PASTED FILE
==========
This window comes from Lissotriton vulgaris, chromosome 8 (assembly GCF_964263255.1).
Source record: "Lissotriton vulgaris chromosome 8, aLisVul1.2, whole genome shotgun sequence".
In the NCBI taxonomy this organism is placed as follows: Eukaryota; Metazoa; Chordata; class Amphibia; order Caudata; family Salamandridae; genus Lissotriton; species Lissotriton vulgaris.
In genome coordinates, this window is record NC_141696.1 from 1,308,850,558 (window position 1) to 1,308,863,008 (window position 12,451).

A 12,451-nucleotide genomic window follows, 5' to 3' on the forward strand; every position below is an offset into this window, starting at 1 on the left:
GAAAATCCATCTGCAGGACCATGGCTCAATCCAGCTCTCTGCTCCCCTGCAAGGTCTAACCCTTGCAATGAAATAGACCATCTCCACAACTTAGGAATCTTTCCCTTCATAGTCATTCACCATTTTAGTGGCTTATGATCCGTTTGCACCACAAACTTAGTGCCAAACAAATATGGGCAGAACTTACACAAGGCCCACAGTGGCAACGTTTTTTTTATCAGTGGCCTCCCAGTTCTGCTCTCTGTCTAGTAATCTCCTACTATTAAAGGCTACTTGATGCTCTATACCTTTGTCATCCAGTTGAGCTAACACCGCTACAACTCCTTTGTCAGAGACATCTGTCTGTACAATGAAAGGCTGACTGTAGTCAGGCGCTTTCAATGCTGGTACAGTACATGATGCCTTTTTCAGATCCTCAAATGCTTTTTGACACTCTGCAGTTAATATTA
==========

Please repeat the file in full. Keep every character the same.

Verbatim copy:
This window comes from Lissotriton vulgaris, chromosome 8 (assembly GCF_964263255.1).
Source record: "Lissotriton vulgaris chromosome 8, aLisVul1.2, whole genome shotgun sequence".
In the NCBI taxonomy this organism is placed as follows: Eukaryota; Metazoa; Chordata; class Amphibia; order Caudata; family Salamandridae; genus Lissotriton; species Lissotriton vulgaris.
In genome coordinates, this window is record NC_141696.1 from 1,308,850,558 (window position 1) to 1,308,863,008 (window position 12,451).

A 12,451-nucleotide genomic window follows, 5' to 3' on the forward strand; every position below is an offset into this window, starting at 1 on the left:
GAAAATCCATCTGCAGGACCATGGCTCAATCCAGCTCTCTGCTCCCCTGCAAGGTCTAACCCTTGCAATGAAATAGACCATCTCCACAACTTAGGAATCTTTCCCTTCATAGTCATTCACCATTTTAGTGGCTTATGATCCGTTTGCACCACAAACTTAGTGCCAAACAAATATGGGCAGAACTTACACAAGGCCCACAGTGGCAACGTTTTTTTTATCAGTGGCCTCCCAGTTCTGCTCTCTGTCTAGTAATCTCCTACTATTAAAGGCTACTTGATGCTCTATACCTTTGTCATCCAGTTGAGCTAACACCGCTACAACTCCTTTGTCAGAGACATCTGTCTGTACAATGAAAGGCTGACTGTAGTCAGGCGCTTTCAATGCTGGTACAGTACATGATGCCTTTTTCAGATCCTCAAATGCTTTTTGACACTCTGCAGTTAATATTA